China To Cut Tariffs On Pork, Tech And Many Global Imports It Desperately Needs

After a phase one trade deal with the US, China said on Monday that it would slash import tariffs on a wide range of goods from around the world to boost domestic consumption. As Bloomberg reported,  the Ministry of Finance published a list outlining 859 products that will be subjected to lower tariffs, some of those items include food, consumer goods, and high-tech parts for electronics. 

One of the most critical items on the list is pork, which will be imported in more significant amounts come early January to lower domestic spot prices that have hyperinflated in late 2019. Increasing pork imports will also allow the government to rebuild the pork cold storage inventory that was depleted thanks to the outbreak of African swine fever that decimated the country's pig herds. 

The list also includes pharmaceutical ingredients, avocados, orange juice, and seafood, as China's middle-class, some of the wealthiest in the world, demand more expensive products.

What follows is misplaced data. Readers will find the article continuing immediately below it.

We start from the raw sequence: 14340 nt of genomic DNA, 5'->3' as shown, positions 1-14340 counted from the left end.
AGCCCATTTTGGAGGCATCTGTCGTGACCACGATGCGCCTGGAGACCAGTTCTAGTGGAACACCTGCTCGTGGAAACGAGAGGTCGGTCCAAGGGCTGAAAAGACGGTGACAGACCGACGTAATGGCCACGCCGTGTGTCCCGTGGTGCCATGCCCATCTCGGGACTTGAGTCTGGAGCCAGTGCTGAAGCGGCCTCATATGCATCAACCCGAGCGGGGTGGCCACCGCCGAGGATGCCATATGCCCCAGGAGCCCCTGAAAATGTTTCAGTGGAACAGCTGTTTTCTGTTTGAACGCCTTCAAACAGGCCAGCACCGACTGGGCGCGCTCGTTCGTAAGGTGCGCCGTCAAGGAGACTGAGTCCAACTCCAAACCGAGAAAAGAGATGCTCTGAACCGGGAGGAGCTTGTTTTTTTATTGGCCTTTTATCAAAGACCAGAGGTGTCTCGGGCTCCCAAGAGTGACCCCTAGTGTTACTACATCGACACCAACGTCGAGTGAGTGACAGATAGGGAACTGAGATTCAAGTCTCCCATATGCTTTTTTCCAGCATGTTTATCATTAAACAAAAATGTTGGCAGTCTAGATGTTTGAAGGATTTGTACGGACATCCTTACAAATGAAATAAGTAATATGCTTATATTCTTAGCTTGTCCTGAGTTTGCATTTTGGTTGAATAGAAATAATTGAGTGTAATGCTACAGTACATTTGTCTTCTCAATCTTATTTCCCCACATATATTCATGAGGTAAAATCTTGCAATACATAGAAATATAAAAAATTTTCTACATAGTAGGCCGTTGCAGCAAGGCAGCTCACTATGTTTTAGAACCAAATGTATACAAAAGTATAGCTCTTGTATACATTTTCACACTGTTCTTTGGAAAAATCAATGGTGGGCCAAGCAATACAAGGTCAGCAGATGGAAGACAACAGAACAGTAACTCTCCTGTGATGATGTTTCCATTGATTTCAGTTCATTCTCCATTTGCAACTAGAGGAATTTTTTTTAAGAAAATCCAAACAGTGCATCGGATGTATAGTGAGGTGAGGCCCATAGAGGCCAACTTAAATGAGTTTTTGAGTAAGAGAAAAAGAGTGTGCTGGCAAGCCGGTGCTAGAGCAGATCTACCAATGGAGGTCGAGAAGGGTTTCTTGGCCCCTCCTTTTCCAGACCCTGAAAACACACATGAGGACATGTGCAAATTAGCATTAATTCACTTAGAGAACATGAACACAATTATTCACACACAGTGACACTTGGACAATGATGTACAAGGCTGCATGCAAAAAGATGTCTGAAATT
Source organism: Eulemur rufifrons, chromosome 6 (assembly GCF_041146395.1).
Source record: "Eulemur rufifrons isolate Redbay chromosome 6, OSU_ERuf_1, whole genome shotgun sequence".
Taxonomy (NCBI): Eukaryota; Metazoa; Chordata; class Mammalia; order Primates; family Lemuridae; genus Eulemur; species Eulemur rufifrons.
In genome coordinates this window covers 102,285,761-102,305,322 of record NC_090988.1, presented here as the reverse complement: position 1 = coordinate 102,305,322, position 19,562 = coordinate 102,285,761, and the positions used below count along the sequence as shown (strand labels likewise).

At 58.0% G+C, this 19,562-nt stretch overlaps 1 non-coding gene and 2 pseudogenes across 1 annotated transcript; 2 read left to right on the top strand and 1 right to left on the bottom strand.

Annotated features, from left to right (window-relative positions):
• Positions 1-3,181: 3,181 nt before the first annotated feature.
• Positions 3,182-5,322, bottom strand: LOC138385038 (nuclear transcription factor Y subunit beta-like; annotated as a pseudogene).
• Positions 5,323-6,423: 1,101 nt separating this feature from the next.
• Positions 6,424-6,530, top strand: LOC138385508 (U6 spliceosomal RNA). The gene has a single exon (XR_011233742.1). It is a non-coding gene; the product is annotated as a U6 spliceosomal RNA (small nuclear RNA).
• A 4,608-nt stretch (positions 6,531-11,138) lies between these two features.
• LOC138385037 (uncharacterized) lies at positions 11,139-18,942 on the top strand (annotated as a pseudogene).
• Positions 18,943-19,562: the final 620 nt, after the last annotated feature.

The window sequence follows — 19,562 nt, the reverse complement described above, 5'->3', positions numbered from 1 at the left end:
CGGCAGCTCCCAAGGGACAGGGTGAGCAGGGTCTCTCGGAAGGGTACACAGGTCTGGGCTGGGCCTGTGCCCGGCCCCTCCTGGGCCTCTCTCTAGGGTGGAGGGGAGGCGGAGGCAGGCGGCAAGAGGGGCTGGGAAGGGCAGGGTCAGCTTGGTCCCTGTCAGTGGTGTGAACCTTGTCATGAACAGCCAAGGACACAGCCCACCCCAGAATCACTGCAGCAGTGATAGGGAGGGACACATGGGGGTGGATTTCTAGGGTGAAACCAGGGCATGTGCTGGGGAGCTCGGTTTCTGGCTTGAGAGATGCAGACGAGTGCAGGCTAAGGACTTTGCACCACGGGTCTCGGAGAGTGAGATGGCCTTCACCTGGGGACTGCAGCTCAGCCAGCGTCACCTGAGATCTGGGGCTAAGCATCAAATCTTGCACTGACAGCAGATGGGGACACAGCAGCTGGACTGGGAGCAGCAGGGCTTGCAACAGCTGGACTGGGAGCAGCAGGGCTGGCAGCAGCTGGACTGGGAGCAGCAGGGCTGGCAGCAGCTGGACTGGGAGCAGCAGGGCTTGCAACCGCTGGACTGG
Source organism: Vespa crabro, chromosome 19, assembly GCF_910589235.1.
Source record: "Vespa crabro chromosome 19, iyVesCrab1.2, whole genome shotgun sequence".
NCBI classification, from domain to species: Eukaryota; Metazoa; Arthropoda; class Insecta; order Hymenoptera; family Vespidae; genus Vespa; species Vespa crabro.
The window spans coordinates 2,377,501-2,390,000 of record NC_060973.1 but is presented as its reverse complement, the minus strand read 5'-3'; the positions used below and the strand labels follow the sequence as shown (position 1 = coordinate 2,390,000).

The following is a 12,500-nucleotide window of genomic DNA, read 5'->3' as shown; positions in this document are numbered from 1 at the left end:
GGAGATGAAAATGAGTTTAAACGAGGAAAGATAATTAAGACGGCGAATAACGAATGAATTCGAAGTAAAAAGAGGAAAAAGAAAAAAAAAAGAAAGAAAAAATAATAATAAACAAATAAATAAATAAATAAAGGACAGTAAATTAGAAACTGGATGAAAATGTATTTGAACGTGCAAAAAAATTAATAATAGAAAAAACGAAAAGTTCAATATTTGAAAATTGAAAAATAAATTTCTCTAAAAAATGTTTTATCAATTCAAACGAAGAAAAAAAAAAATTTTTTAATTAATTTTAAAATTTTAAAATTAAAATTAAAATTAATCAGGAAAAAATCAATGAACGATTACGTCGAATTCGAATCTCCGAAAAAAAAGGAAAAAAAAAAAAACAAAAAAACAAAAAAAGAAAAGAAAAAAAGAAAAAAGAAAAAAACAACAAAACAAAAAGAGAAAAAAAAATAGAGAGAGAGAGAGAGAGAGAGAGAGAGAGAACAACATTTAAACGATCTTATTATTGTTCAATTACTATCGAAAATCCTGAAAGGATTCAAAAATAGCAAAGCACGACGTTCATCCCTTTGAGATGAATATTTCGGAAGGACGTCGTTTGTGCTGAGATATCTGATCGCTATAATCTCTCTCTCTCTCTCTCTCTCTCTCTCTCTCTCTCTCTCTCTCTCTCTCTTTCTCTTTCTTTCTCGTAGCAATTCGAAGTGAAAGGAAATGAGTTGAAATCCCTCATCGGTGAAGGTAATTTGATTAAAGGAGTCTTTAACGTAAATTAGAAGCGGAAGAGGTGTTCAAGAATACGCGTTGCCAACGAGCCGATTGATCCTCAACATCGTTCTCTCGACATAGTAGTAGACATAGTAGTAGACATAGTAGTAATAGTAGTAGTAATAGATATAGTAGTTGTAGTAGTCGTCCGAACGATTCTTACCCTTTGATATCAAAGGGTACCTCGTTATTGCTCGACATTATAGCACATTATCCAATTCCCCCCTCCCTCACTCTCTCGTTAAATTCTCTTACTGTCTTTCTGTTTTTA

Bloomberg notes that 2018 imports of the listed items were about $389 billion, or about 18% of China's total imports of $2.14 trillion. And since tariffs are merely a tax on its consumers, what Beijing has just done is stimulate domestic consumption for an economy where GDP is set to hit a new sub 6% record soon.

That said, China will likely spin the tariff cuts as "generous concessions" to the US, but as we've explained before, China isn't going to source from the US entirely. Chinese importers will gravitate to areas of the world where products are the most affordable. For example, Chinese importers of farm products ditched US farmers for ones in South America because of the exchange rate and lower spot prices on soybean and pork. 

"The move in lowering import tariffs reflects that the government wants to reaffirm its stance to the world on freer trade amid the trade war," said Gary Ng, an economist at Natixis in Hong Kong. "Domestically, lowering import tariffs are helpful in reducing business and consumer costs."

Monday's tariff cuts hint that China's economy continues to decelerate rapidly, and the government is scrambling to boost domestic consumption. And while China will try to use the tariff reduction as ammo to push the US for tariff cuts of its own, there's little evidence that Chinese importers will source the new imports from the US.